The ASML Traffic Jam
Moving to RCD also had an unexpected spin-off. Being so easy to reach has meant that clients come more often to meet with their advisor in person. “The fact that clients like to come to Rotterdam for brainstorming and scrum meetings is not only because of our accessibility and fine coffee,” Carolien elaborates. Just like Marleen, Carolien is setting up a program for New Business and Business Development. “We also organize gatherings with people from different backgrounds to put our heads together on the various urban challenges, like realizing densification and sustainability.”
Brink Groep calls this approach On the Brink, first implementing it in its Eindhoven office. “We sent out an open invitation for a round table discussion to share ideas about issues of mobility in and around Eindhoven. One issue that came up was the daily ASML traffic jam. ASML is a rapidly growing company, with hundreds of new employees each month. This and other developments in the Eindhoven area have caused even more congestion on the city’s infrastructure. While new and innovative modes of transportation are being considered for this problem, it has become evident that the traditional decision-making process is no longer adequate. The ASML traffic is a challenge for both the municipalities of Veldhoven and Eindhoven, the province, the government and ASML itself. But whose problem is it? Who is responsible for solving it? And who will foot the bill? By thinking outside the box, by loosening the knots, we can simplify such complex processes and swiftly arrive at a solution.”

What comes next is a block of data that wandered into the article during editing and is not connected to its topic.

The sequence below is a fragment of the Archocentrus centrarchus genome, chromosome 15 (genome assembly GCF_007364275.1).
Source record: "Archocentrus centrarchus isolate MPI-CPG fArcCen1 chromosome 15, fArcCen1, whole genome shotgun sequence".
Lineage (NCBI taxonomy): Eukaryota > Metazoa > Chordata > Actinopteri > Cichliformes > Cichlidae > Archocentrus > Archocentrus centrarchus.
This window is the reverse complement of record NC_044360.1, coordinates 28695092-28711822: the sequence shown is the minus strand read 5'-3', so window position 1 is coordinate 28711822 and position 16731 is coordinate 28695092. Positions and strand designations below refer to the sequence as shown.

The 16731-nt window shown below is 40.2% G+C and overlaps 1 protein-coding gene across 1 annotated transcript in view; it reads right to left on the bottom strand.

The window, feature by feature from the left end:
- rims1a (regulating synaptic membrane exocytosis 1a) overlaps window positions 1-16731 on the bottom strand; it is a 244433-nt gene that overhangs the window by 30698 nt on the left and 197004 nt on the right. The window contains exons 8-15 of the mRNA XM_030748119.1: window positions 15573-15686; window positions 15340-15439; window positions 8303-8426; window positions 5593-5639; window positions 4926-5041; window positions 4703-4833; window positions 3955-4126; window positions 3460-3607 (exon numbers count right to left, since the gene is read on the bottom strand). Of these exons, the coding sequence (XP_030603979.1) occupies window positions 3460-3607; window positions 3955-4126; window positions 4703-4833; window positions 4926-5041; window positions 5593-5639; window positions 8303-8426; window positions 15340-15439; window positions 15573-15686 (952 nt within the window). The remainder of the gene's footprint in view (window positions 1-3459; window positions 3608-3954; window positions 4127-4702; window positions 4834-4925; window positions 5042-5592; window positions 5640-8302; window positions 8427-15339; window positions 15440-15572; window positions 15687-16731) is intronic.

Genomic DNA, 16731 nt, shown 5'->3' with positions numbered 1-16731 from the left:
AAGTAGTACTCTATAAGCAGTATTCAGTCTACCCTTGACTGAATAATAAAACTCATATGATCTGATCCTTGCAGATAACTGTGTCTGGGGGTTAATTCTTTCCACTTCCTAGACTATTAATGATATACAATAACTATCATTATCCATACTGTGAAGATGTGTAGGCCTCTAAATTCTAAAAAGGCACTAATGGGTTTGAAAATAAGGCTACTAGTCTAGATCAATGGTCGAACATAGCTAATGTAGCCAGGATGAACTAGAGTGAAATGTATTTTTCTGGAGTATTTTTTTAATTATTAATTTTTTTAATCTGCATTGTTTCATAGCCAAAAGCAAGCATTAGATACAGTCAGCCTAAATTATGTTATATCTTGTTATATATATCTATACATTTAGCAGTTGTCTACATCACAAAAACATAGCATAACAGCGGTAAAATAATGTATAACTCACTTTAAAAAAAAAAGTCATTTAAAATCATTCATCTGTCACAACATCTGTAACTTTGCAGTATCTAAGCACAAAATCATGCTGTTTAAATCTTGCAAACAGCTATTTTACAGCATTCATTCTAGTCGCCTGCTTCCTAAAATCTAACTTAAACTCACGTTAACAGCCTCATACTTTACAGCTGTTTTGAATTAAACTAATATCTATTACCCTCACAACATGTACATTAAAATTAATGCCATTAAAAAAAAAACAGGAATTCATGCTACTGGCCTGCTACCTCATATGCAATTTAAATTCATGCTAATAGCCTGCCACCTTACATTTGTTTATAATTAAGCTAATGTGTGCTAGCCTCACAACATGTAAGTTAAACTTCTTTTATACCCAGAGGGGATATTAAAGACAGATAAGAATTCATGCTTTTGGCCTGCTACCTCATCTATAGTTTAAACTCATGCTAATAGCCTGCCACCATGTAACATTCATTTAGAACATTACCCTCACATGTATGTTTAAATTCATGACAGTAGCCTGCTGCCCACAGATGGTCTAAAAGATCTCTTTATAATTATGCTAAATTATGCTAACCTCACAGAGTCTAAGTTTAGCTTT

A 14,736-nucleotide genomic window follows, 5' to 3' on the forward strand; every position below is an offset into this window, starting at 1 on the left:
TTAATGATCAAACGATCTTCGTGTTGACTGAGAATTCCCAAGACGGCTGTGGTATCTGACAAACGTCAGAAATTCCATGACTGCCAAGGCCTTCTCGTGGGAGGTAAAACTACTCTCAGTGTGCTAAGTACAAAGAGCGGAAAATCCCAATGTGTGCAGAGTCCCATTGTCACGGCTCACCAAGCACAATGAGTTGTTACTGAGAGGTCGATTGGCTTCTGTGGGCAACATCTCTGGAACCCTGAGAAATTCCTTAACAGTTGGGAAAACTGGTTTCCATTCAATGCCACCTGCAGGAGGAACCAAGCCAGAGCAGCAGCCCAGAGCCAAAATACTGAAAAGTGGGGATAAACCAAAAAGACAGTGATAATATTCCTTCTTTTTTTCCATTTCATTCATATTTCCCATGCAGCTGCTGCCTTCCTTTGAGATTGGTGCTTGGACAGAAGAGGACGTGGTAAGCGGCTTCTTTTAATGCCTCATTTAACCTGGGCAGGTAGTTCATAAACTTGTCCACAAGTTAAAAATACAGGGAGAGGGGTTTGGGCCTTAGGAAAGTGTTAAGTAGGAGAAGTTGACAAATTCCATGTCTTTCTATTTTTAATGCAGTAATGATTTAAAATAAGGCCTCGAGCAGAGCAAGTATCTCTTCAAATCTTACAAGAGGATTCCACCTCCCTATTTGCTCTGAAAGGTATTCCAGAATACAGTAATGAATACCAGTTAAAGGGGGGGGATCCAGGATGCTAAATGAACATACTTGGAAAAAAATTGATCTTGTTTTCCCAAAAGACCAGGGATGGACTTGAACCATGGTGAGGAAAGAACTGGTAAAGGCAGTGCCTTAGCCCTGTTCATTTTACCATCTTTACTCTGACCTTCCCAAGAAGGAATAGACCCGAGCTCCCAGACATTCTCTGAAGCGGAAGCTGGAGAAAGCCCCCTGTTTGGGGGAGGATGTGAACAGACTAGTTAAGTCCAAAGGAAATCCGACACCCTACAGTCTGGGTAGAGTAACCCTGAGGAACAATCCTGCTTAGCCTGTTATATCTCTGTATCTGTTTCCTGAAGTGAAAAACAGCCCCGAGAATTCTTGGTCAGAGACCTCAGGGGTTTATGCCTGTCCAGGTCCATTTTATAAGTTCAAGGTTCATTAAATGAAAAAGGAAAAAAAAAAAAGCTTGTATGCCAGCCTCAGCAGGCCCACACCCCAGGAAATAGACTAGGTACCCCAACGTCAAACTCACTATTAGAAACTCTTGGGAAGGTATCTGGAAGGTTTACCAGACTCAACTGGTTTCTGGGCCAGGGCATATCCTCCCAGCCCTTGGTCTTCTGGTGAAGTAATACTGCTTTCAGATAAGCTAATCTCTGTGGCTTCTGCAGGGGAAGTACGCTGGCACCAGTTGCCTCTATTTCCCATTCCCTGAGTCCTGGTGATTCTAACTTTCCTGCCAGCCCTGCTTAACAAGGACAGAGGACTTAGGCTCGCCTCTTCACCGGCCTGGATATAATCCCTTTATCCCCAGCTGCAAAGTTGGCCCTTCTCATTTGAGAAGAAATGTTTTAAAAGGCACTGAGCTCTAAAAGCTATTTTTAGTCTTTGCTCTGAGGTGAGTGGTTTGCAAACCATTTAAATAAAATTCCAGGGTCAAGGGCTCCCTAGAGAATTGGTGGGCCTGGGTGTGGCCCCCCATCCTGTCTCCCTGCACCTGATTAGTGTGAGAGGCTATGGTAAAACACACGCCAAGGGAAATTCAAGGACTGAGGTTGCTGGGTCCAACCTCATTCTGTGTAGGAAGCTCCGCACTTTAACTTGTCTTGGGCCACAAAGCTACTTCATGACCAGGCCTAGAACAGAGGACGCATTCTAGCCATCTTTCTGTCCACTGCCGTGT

In On the Brink, a space to meet and engage (a brink in the Middle Ages referred to the town square), the two Brinkers and their colleagues keep the interests of shareholders in mind. They see themselves as connectors, and as ‘catalysts’ who spark thought processes. “We can ‘slice up’ an issue, analyze it and get a creative discussion going to find a solution. Hence the move to welcome this new type of employee for data analysis and policy simulation – it helps to guide our decision-making,” Marleen adds. She refers to insights from the gaming industry on how to more quickly generate potential solutions. “The gaming industry can develop a 3D city in no time, while we continue to wrestle with traditional methods such as working in BIM [Building Information Modelling, a digital representation of all physical and functional characteristics of a building]. Why shouldn’t we make use of this knowledge? It is no longer feasible to spend years making decisions when there is an urgent need for ten thousand homes. A smart approach to combining processes, digitization and technology makes it interesting to join forces for developing new concepts, and we should dare to make mistakes. By learning from these mistakes and readjusting our approach, we can successfully take on any challenge.”